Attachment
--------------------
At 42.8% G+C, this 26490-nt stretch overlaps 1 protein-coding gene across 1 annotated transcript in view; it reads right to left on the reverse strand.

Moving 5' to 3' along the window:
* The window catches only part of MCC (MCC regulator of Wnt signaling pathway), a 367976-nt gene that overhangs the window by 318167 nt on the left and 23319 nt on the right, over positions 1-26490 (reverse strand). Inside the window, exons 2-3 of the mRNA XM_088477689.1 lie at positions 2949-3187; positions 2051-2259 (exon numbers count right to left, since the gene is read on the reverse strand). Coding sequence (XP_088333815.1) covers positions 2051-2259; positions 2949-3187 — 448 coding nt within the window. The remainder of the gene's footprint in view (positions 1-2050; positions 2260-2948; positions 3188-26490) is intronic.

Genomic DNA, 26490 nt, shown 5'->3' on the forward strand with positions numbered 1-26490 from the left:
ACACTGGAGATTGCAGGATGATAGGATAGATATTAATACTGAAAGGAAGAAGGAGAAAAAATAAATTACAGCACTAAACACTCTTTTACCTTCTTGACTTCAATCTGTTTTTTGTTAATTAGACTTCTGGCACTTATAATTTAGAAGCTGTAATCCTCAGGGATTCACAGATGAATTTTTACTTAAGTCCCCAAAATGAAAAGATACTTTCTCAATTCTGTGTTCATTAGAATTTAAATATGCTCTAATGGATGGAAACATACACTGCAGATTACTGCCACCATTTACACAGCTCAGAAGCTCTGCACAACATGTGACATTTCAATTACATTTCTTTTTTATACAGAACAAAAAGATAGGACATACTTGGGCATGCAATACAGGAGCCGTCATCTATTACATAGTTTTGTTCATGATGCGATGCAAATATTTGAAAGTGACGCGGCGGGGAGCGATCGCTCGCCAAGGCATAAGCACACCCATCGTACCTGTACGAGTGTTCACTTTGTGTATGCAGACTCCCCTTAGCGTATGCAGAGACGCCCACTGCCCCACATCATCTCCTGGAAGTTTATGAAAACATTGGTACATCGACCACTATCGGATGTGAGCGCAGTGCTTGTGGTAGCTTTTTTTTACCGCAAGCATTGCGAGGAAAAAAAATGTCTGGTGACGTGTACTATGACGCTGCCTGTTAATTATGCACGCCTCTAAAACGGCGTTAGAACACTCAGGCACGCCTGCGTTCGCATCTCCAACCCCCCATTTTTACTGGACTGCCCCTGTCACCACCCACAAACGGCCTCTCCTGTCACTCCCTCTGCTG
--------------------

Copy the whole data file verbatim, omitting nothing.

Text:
At 42.8% G+C, this 26490-nt stretch overlaps 1 protein-coding gene across 1 annotated transcript in view; it reads right to left on the reverse strand.

Moving 5' to 3' along the window:
* The window catches only part of MCC (MCC regulator of Wnt signaling pathway), a 367976-nt gene that overhangs the window by 318167 nt on the left and 23319 nt on the right, over positions 1-26490 (reverse strand). Inside the window, exons 2-3 of the mRNA XM_088477689.1 lie at positions 2949-3187; positions 2051-2259 (exon numbers count right to left, since the gene is read on the reverse strand). Coding sequence (XP_088333815.1) covers positions 2051-2259; positions 2949-3187 — 448 coding nt within the window. The remainder of the gene's footprint in view (positions 1-2050; positions 2260-2948; positions 3188-26490) is intronic.

Genomic DNA, 26490 nt, shown 5'->3' on the forward strand with positions numbered 1-26490 from the left:
ACACTGGAGATTGCAGGATGATAGGATAGATATTAATACTGAAAGGAAGAAGGAGAAAAAATAAATTACAGCACTAAACACTCTTTTACCTTCTTGACTTCAATCTGTTTTTTGTTAATTAGACTTCTGGCACTTATAATTTAGAAGCTGTAATCCTCAGGGATTCACAGATGAATTTTTACTTAAGTCCCCAAAATGAAAAGATACTTTCTCAATTCTGTGTTCATTAGAATTTAAATATGCTCTAATGGATGGAAACATACACTGCAGATTACTGCCACCATTTACACAGCTCAGAAGCTCTGCACAACATGTGACATTTCAATTACATTTCTTTTTTATACAGAACAAAAAGATAGGACATACTTGGGCATGCAATACAGGAGCCGTCATCTATTACATAGTTTTGTTCATGATGCGATGCAAATATTTGAAAGTGACGCGGCGGGGAGCGATCGCTCGCCAAGGCATAAGCACACCCATCGTACCTGTACGAGTGTTCACTTTGTGTATGCAGACTCCCCTTAGCGTATGCAGAGACGCCCACTGCCCCACATCATCTCCTGGAAGTTTATGAAAACATTGGTACATCGACCACTATCGGATGTGAGCGCAGTGCTTGTGGTAGCTTTTTTTTACCGCAAGCATTGCGAGGAAAAAAAATGTCTGGTGACGTGTACTATGACGCTGCCTGTTAATTATGCACGCCTCTAAAACGGCGTTAGAACACTCAGGCACGCCTGCGTTCGCATCTCCAACCCCCCATTTTTACTGGACTGCCCCTGTCACCACCCACAAACGGCCTCTCCTGTCACTCCCTCTGCTG